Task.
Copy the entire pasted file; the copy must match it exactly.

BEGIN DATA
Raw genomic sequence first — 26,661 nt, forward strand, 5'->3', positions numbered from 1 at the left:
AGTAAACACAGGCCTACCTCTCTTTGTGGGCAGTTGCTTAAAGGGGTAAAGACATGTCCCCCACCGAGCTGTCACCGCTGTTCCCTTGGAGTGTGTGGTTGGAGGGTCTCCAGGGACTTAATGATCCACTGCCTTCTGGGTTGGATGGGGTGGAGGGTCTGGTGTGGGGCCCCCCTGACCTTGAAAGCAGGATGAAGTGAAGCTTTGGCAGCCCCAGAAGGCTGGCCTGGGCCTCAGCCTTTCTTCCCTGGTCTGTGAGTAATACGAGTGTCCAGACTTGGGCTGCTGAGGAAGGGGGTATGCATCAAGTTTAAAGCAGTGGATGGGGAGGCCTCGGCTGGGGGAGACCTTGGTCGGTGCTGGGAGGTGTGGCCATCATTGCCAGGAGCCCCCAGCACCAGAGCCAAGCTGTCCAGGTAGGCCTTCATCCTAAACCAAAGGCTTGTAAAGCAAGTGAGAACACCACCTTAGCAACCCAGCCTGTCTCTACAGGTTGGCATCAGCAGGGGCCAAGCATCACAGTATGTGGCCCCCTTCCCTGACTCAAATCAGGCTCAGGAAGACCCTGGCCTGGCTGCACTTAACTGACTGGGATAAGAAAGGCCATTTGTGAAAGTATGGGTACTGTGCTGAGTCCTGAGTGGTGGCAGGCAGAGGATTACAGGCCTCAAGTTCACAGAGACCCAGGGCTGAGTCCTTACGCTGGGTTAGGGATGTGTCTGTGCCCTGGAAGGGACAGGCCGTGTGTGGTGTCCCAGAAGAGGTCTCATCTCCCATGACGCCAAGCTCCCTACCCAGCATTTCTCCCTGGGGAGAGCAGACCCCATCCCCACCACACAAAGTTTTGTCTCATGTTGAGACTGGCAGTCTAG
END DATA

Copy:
Raw genomic sequence first — 26,661 nt, forward strand, 5'->3', positions numbered from 1 at the left:
AGTAAACACAGGCCTACCTCTCTTTGTGGGCAGTTGCTTAAAGGGGTAAAGACATGTCCCCCACCGAGCTGTCACCGCTGTTCCCTTGGAGTGTGTGGTTGGAGGGTCTCCAGGGACTTAATGATCCACTGCCTTCTGGGTTGGATGGGGTGGAGGGTCTGGTGTGGGGCCCCCCTGACCTTGAAAGCAGGATGAAGTGAAGCTTTGGCAGCCCCAGAAGGCTGGCCTGGGCCTCAGCCTTTCTTCCCTGGTCTGTGAGTAATACGAGTGTCCAGACTTGGGCTGCTGAGGAAGGGGGTATGCATCAAGTTTAAAGCAGTGGATGGGGAGGCCTCGGCTGGGGGAGACCTTGGTCGGTGCTGGGAGGTGTGGCCATCATTGCCAGGAGCCCCCAGCACCAGAGCCAAGCTGTCCAGGTAGGCCTTCATCCTAAACCAAAGGCTTGTAAAGCAAGTGAGAACACCACCTTAGCAACCCAGCCTGTCTCTACAGGTTGGCATCAGCAGGGGCCAAGCATCACAGTATGTGGCCCCCTTCCCTGACTCAAATCAGGCTCAGGAAGACCCTGGCCTGGCTGCACTTAACTGACTGGGATAAGAAAGGCCATTTGTGAAAGTATGGGTACTGTGCTGAGTCCTGAGTGGTGGCAGGCAGAGGATTACAGGCCTCAAGTTCACAGAGACCCAGGGCTGAGTCCTTACGCTGGGTTAGGGATGTGTCTGTGCCCTGGAAGGGACAGGCCGTGTGTGGTGTCCCAGAAGAGGTCTCATCTCCCATGACGCCAAGCTCCCTACCCAGCATTTCTCCCTGGGGAGAGCAGACCCCATCCCCACCACACAAAGTTTTGTCTCATGTTGAGACTGGCAGTCTAG